This week I’m launching ‘Making’ cities with people. #BGLab

Last week Jose empowered us to ‘make’ our city with technology (Empowerment Technologies). This week I’m encouraging everyone to ‘make’ our city with people (Dynamic Connections).

I’ll be inviting, encouraging and enthusing people to “dynamically connect” people and places through dynamic transportation and community connections.

I’m passionate and incredible enthusiastic about all things sustainable transport and voluntary behaviour change. It would be fair to say that I am at my happiest when I’m rolling up my sleeves and getting stuck into a ‘grass roots’ community project to help people to help themselves to solve their own, and their communities, transport problems and community challenges.

My first job in transport was as a project officer and researcher for the Further Education Funding Council in the UK. It was there that I realised that transport was firstly about ‘people’ and secondly about the vehicles, the networks and the systems. Transport affects and enables ‘real’ people in ‘real’ places everyday and that’s why people and communities are at the core of all of my work.

I’m really passionate about encouraging more people to bicycle more of the time. My vision is, that in cities of the future, anyone will be able to safely ride a bicycle regardless of their age, gender, physical abilities, cycling skills and rod safety awareness.

“So based on all of that, what’s in store over the next week?” I hear you ask!

Day 1 – Wednesday 27 June is all about Cycling.

Cycling is a unique position because it can contribute towards addressing a number of mobility, environmental, health and urban challenges in a cost-effective way.  On top of that is has huge potential: 30% of car trips in Europe are under 2km and 50% are under 5km – journeys that we all know could easily be made by bicycle.  A bike needs much less space than a car: You can typically park 10 bicycles in the space required for one car add to that, one lane on a typical urban road can accommodate 2000 cars per hour or 14,000 bicycles. Research has proven that bicycle parking generates more revenue for shops and businesses than car parking. Day 1 is action packed with some of my personal highlights including:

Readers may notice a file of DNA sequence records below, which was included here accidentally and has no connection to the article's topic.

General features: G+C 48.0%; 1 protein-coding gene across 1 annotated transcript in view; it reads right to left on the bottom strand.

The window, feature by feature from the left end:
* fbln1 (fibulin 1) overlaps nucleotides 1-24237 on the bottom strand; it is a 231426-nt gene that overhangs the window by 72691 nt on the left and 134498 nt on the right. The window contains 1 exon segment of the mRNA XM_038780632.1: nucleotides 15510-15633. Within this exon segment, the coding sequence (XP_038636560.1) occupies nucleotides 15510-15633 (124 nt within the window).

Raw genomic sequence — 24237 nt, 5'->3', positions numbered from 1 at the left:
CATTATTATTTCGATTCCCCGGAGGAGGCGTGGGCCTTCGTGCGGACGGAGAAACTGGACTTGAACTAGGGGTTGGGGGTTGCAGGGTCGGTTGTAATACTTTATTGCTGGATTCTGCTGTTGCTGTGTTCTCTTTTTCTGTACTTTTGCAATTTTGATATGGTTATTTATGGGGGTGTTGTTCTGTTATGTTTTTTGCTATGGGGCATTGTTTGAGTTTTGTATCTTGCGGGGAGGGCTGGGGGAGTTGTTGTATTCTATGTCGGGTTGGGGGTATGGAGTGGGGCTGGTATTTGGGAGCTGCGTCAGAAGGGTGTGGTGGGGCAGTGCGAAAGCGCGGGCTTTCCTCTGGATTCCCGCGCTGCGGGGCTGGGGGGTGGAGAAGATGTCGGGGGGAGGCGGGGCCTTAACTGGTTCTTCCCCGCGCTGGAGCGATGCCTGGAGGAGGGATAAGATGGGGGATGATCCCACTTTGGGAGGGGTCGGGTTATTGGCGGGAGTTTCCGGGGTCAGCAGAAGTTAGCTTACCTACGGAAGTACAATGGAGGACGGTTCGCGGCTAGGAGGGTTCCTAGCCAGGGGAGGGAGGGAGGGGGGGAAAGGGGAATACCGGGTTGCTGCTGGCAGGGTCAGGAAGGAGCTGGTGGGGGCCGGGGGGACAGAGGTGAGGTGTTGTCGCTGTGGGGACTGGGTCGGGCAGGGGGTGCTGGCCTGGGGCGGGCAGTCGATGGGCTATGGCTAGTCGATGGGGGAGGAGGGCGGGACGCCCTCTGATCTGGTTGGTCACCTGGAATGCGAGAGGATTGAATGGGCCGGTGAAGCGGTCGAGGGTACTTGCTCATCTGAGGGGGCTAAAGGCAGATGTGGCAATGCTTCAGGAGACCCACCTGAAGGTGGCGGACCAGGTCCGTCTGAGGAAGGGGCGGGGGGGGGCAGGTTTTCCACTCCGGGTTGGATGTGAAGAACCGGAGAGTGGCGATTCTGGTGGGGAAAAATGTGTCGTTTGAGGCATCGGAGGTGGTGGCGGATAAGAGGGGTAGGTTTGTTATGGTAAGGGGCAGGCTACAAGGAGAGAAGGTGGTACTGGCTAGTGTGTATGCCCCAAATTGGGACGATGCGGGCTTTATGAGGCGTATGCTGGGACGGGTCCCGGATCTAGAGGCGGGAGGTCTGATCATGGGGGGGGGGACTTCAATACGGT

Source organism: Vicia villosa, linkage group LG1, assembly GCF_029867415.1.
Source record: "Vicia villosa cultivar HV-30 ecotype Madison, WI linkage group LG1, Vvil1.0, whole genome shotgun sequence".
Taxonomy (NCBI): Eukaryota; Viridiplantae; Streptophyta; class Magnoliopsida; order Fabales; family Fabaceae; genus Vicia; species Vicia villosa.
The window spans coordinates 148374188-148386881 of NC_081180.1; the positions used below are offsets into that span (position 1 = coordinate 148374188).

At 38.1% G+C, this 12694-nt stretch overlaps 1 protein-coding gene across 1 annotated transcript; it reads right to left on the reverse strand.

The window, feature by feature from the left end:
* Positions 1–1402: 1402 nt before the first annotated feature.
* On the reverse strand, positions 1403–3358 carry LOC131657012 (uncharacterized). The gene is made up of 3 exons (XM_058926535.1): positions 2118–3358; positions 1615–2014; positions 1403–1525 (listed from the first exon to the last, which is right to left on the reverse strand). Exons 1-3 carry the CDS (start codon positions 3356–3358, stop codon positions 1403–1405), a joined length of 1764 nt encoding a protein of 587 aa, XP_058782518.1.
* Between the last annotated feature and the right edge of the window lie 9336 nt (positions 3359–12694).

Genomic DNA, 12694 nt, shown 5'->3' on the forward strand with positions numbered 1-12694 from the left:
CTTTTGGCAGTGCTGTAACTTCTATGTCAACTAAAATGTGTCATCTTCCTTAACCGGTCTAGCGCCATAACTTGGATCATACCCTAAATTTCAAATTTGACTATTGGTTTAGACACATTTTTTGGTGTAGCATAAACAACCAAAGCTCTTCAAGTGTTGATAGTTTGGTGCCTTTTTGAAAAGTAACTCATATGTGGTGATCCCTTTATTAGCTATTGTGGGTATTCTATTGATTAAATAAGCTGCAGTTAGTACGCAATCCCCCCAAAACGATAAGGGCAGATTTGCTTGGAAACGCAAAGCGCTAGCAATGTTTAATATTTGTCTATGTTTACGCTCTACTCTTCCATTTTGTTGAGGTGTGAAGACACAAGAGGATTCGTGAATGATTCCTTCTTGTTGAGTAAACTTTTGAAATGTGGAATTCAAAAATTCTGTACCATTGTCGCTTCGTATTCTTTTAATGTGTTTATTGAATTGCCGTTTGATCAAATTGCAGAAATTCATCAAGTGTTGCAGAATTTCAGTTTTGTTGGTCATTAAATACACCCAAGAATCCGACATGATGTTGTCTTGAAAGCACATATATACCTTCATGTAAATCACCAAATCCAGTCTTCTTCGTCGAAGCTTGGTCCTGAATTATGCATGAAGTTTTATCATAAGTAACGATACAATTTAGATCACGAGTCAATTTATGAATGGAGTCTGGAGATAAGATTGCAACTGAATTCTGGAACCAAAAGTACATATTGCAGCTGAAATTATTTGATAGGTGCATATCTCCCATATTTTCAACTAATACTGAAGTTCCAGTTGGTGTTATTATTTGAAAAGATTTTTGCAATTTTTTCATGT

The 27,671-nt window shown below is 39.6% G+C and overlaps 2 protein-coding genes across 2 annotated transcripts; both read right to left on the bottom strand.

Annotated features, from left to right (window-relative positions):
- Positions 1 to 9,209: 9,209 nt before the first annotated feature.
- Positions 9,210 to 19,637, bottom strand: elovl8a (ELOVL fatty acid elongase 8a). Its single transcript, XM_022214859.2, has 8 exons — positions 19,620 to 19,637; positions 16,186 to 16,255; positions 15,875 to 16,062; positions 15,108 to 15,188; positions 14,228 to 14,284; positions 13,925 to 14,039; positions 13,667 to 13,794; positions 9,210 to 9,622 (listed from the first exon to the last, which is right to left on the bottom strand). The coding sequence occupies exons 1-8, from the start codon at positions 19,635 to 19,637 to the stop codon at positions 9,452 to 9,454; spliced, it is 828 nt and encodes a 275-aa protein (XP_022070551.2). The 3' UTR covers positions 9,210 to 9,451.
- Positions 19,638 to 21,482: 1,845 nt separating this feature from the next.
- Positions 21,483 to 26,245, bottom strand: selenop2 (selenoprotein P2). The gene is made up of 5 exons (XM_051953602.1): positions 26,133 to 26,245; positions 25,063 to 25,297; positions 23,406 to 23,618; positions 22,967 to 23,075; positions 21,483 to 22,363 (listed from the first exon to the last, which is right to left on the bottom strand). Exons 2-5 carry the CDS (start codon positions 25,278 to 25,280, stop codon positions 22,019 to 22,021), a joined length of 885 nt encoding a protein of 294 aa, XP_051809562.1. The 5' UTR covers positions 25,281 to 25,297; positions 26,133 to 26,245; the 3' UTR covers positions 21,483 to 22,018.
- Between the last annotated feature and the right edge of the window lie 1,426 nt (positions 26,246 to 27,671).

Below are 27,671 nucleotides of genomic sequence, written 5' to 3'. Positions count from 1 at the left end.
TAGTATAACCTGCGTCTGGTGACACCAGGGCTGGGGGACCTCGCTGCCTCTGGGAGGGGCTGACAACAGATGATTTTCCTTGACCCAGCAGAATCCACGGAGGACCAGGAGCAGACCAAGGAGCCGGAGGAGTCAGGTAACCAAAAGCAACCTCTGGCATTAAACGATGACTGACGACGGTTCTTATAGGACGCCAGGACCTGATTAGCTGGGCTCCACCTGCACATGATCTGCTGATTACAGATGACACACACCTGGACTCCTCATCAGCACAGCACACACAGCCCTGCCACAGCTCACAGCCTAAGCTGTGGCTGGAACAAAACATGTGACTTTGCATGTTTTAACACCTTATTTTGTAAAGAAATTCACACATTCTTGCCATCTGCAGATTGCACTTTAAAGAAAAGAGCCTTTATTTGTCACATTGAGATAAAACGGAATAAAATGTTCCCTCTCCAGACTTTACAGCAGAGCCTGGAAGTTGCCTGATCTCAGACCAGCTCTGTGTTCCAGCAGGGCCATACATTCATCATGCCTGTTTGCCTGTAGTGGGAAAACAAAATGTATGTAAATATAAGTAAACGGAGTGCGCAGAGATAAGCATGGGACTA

• Sidsel Birk Hjuler from Copenhagenize is going to be telling us all about the Copenhagenize Index for Bicycle Friendly Cities as well as some news from Mikael Colville-Anderson’s Cycle Chic.
  • Bicycle ‘Powered by Pecha Kucha’. I’ve invited people in Berlin to spend the evening showcasing their local Berlin bicycle projects… but they only have 6 minutes and 40 seconds each!

Day 2 – Thursday 28 June is all about ‘Space for Everyone’.

Cities, streets and public spaces should be for everyone. Streets and public spaces should address the needs of everyone; children, an aging population, people with disabilities, pedestrians and cyclists.

PARK(ing) Day was started in 2005 by Rebar to raise awareness about the lack of green spaces in San Francisco’s downtown. It transformed an on-street car park into a ‘people park’ by temporarily providing turf, seating and shade. It is based on the idea that paying for a parking meter is like ‘renting’ a public space.  Since then it has been creatively adapted and sparked imaginations around the world and in 2008 there were over 200 PARKs in 50 major cities, including New York, London and Los Angeles. The PARKs are surprising, fun additions to the everyday street environments, and powerful symbols of placemaking and communities wanting to improve urban quality.

My highlights for Day 2 are:

  • Being part of Labplatz. We are challenging the people of Berlin to transform 100 car parking spaces in Prenzlauer Berg into spaces for people, not cars. Labplatz is all about calling attention to the importance for urban public spaces, rethinking the way we use our streets and creating diverse conversations about how we can make cities people friendly in the future. Lots of people and organisations are already confirmed with transformational projects including a 2 metre high community picnic, a beach, a maker-space, giant board games, solar powered coffee cafe and a cooking school. I’ve got my plastic grass, lavender plants and paddling pool ready… lets hope the sun shines!
  • Berlin superstar Joe Hatchiban will be loading his mobile sound system into his cargo bike and riding around the local streets searching for interesting places (and people) to sing in his mobile karaoke party.
  • Join Ben Hamilton-Baillie as he examines a different approach to street design and place-making in cities based on shared space.

Day 3 – Friday 29 June is entitled ‘Plug In-Park Up’.